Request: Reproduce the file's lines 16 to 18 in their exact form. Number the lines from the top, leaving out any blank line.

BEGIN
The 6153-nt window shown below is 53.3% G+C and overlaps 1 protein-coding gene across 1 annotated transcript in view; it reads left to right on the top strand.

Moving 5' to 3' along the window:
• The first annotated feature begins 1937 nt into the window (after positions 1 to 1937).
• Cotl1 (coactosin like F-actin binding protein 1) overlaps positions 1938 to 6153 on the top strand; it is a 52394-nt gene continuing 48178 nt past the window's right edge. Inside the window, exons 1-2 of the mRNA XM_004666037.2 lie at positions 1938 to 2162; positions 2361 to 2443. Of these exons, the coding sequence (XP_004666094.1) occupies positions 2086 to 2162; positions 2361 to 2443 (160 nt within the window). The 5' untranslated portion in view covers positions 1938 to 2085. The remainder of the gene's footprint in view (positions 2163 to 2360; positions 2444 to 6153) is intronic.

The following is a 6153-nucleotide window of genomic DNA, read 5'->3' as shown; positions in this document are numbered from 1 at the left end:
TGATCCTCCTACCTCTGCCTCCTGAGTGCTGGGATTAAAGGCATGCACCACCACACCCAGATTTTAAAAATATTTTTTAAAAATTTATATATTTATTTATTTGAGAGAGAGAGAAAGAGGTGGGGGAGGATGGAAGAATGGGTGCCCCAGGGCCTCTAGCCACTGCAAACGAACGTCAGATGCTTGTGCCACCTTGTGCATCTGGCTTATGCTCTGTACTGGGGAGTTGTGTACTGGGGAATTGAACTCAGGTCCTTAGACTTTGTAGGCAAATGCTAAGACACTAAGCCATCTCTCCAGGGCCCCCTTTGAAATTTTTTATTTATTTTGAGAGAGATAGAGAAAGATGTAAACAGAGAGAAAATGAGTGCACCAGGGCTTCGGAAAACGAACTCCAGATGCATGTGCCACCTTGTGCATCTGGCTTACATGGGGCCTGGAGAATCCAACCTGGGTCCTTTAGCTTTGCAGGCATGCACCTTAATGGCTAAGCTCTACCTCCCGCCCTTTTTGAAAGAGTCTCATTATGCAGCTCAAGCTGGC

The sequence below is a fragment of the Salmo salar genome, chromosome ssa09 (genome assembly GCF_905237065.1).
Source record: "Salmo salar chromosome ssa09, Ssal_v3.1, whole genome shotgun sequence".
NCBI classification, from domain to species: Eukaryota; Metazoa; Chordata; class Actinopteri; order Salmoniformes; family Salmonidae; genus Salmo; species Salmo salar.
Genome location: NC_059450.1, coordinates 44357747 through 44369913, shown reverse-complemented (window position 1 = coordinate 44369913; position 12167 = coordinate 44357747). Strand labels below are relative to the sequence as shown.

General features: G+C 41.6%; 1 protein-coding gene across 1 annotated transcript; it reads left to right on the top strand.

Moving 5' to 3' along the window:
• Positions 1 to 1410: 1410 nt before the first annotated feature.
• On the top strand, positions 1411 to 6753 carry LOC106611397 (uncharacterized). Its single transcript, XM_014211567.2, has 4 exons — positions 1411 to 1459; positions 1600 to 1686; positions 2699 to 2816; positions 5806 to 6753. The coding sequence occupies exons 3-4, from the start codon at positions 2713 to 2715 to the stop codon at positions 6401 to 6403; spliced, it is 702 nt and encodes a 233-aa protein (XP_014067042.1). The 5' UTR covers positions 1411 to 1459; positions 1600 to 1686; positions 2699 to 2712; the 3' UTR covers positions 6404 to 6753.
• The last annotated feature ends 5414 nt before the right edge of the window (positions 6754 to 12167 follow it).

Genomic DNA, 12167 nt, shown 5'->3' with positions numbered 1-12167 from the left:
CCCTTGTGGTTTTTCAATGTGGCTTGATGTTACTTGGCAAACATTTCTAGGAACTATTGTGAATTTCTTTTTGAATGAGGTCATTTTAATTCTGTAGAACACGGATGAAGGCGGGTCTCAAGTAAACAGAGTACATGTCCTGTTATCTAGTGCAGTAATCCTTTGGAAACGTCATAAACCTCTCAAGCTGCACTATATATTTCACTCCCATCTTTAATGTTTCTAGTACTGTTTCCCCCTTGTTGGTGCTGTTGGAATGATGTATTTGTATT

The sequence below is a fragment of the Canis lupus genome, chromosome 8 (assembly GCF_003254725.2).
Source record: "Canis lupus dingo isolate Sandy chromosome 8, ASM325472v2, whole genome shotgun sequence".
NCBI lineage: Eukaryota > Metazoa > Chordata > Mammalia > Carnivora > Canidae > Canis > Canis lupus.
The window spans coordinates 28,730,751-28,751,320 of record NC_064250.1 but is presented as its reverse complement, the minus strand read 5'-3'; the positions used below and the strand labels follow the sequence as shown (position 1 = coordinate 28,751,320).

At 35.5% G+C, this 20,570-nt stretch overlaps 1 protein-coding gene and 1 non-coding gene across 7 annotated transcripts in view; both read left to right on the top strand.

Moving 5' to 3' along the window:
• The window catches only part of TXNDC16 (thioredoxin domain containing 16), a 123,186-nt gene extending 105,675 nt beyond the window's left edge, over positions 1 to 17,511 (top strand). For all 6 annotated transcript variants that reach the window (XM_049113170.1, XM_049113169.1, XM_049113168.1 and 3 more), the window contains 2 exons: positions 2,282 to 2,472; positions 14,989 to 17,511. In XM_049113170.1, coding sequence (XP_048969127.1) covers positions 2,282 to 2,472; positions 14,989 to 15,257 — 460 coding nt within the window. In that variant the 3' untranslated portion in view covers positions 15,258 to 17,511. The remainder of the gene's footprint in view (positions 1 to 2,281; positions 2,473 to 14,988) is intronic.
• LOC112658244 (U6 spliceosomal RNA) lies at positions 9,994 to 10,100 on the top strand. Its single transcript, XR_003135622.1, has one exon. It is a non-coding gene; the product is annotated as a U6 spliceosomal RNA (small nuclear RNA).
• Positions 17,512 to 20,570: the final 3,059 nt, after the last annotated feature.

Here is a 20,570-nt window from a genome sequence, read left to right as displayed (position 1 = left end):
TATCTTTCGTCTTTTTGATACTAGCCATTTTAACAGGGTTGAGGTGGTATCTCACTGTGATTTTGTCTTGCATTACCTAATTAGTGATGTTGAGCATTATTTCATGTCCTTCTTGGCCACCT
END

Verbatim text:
Genomic DNA, 12167 nt, shown 5'->3' with positions numbered 1-12167 from the left:
CCCTTGTGGTTTTTCAATGTGGCTTGATGTTACTTGGCAAACATTTCTAGGAACTATTGTGAATTTCTTTTTGAATGAGGTCATTTTAATTCTGTAGAACACGGATGAAGGCGGGTCTCAAGTAAACAGAGTACATGTCCTGTTATCTAGTGCAGTAATCCTTTGGAAACGTCATAAACCTCTCAAGCTGCACTATATATTTCACTCCCATCTTTAATGTTTCTAGTACTGTTTCCCCCTTGTTGGTGCTGTTGGAATGATGTATTTGTATT

The sequence below is a fragment of the Canis lupus genome, chromosome 8 (assembly GCF_003254725.2).